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  Founder: Len Mullenger
Classical Editor: Rob Barnett

 

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David FARQUHAR (b. 1928)
The Three Symphonies

Symphony No.1 (1959) [21:30]
(Moderato [8:25]; Presto [6:06]; Lento [7:00])
Symphony No.2 (1982) [28:28]
Symphony No.3 ...remembered songs... (2002) [19:04]
(Moderato energico [8:37]; Leggiero [2:50]; Alla marcia lento [3:29]; Andante tranquillo [4:08])
New Zealand Symphony Orchestra/Kenneth Young
rec. Michael Fowler Centre, Wellington, New Zealand, 28-30 January 2004
Massey University Trust Records Series
MORRISON MUSIC TRUST MMT2060 [69:11]

Further Background

http://www.trustcds.com/pages/artists/Farquhar.html
http://www.trustcds.com/pages/recordings/MMT2060.html

New Zealand composer David Farquhar was educated at universities New Zealand and at London’s Guildhall. He has been active in the promotion of music by New Zealand composers. As a composer his successes have largely been in the theatre although there are these three symphonies and four string quartets. His incidental score for Jean Anouilh’s play Ring Round the Moon (original version 1953-7, suite 1975) and the 1962 opera A Unicorn for Christmas (libretto: Ngaio Marsh) are classics. The dance-suite from Ring Round the Moon has been recorded.

The three symphonies were premiered by the orchestra that has recorded them here. The first was premiered in the Wellington Town Hall by John Hopkins. The other two symphonies were commissioned and first performed by the New Zealand Symphony Orchestra; the second in 1982 under Kenneth Montgomery, and the third in 2003 under James Judd.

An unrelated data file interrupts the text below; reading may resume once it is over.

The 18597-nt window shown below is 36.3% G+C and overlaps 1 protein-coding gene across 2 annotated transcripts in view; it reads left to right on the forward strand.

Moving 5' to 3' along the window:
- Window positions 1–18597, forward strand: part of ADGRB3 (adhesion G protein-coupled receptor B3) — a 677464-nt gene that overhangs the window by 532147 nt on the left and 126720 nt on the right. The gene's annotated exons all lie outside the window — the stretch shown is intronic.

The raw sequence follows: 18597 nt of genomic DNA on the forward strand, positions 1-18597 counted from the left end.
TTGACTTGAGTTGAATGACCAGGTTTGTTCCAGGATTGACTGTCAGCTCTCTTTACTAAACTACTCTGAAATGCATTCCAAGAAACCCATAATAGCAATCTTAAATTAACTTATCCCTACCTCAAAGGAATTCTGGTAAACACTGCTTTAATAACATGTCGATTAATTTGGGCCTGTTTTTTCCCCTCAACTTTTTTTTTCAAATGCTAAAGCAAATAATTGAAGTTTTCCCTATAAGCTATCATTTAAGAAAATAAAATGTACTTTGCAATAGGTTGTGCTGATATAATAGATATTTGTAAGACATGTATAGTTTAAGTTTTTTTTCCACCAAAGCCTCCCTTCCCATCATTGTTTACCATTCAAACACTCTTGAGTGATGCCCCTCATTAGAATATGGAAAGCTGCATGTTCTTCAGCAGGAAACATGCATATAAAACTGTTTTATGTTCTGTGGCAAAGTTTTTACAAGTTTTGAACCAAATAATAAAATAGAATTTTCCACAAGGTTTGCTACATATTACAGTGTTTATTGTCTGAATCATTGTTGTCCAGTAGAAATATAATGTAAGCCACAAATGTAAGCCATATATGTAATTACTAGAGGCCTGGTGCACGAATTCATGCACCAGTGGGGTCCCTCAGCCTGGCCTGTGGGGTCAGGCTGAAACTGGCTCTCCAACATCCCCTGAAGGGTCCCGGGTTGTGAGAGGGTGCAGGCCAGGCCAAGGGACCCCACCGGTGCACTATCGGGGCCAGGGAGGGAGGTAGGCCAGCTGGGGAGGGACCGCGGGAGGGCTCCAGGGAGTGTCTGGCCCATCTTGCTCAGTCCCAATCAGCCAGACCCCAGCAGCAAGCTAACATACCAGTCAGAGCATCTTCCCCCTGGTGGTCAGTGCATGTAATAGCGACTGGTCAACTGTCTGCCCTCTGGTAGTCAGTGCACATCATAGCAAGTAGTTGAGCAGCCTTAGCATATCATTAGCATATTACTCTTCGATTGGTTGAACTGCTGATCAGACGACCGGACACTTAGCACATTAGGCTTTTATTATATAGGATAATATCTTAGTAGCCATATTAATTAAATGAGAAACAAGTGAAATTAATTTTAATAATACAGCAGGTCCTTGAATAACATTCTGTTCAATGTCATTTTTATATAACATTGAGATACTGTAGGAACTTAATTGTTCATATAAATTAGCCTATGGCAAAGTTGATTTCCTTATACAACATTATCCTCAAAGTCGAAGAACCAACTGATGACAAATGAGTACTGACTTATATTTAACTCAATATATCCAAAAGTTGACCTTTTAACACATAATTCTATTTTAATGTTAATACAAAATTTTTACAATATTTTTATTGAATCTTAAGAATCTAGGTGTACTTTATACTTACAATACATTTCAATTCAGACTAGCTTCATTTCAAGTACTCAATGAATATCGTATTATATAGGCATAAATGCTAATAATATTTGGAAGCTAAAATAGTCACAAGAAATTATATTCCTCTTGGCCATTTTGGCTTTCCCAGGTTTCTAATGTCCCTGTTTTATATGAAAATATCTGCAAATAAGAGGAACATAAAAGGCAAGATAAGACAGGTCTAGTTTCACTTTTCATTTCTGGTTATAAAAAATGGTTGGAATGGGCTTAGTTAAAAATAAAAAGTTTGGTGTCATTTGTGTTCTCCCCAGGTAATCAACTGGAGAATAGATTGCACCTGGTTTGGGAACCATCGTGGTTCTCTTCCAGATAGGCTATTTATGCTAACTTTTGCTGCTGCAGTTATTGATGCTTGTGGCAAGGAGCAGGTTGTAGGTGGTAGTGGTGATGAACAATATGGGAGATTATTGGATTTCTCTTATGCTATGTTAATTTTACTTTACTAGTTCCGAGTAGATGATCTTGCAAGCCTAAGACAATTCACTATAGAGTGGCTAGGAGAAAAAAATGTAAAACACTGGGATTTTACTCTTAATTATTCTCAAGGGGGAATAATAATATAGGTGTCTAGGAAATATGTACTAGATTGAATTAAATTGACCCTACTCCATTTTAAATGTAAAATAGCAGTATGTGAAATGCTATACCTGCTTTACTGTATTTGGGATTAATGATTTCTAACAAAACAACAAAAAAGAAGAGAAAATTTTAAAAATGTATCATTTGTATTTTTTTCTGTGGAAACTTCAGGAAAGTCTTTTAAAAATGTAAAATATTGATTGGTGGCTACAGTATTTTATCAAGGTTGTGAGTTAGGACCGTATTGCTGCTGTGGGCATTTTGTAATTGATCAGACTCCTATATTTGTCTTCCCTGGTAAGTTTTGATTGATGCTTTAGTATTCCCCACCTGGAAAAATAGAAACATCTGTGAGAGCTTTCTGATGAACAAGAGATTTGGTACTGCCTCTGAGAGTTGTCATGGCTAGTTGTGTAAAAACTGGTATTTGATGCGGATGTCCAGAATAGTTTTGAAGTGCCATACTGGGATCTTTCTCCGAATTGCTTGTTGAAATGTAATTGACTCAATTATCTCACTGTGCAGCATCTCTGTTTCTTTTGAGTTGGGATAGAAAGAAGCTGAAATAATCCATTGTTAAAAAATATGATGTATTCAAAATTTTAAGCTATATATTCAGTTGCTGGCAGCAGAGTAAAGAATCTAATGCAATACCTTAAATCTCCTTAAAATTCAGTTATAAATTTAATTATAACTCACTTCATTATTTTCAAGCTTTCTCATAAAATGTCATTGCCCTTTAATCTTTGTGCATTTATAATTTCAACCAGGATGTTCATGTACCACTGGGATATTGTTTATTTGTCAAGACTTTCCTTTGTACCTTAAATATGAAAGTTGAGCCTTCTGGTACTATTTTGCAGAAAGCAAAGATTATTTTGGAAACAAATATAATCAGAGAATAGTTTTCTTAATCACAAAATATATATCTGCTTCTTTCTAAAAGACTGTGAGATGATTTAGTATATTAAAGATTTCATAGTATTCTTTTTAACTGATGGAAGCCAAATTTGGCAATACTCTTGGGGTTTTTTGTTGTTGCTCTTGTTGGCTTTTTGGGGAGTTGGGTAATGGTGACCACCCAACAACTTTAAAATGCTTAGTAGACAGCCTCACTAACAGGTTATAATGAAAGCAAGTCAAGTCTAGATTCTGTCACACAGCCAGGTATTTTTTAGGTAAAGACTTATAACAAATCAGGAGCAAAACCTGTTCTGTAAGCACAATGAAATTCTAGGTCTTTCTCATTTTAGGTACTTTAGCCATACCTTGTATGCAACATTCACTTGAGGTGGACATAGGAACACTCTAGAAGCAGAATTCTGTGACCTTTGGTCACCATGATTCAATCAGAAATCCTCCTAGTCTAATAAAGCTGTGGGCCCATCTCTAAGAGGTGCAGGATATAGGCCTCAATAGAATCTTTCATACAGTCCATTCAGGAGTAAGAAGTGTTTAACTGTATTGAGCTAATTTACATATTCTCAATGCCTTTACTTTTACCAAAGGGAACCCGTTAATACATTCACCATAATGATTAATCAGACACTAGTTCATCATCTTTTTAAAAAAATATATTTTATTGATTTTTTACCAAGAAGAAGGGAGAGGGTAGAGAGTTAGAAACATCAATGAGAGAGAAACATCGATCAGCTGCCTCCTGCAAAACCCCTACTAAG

The Farquhar First Symphony is tough but there is a warm hint of dawn to soften the atonal chill. Some of the woodwind writing emulates Arnold and there are also some blood cooling Copland-isms. The whole has a proper symphonic gravity offset by a more louche and laid back Sibelian presto which here is not taken at anything like presto. Sibelius who is also a very strong presence in the first two Lilburn symphonies also puts in an appearance in the last movement. The 1982 Second Symphony is in three movements and reminded me of the earlier symphonies of Benjamin Frankel. This is not instantly ingratiating music and may well yield up its secrets and satisfactions only slowly. However the magical evolving and coaxing lyricism of the start of the final movement with its allusions to birdsong bodes well.

The Third Symphony is dedicated to the memory of Farquhar’s wife, the artist Raydia d’Elsa (1922-2001) whose abstract oil Colour Rhythms is reproduced on the centre pages of the booklet. The Symphony is based on material from his song-cycle, In Despite of Death, a work with which Raydia had been closely associated. The composer adds: "The symphony follows the emotional shape of the song-cycle, moving from struggle and resistance towards acceptance." It is in four movements and is the shortest of the three. The mood map tracks from Beethovenian brooding and explosions of anger (a little reminiscent of Robert Simpson) to haunted cool Sibelian piping, to a brief, gauntly desolate march to a melancholic yet fulfillingly slow Mahlerian cortege. Subdued but not defeated acceptance vibrates through these glowingly calming final pages. This is a wonderful symphony that grows on you with every hearing.

Three atmospheric symphonies to set alongside and in contrast to those by that other New Zealand symphonist, Douglas Lilburn. The Third is a striking, moving and instantly commanding work. All three, while being personal and distinctive, should appeal to the same constituency as the Rawsthorne and Frankel symphonies.

 

Rob Barnett

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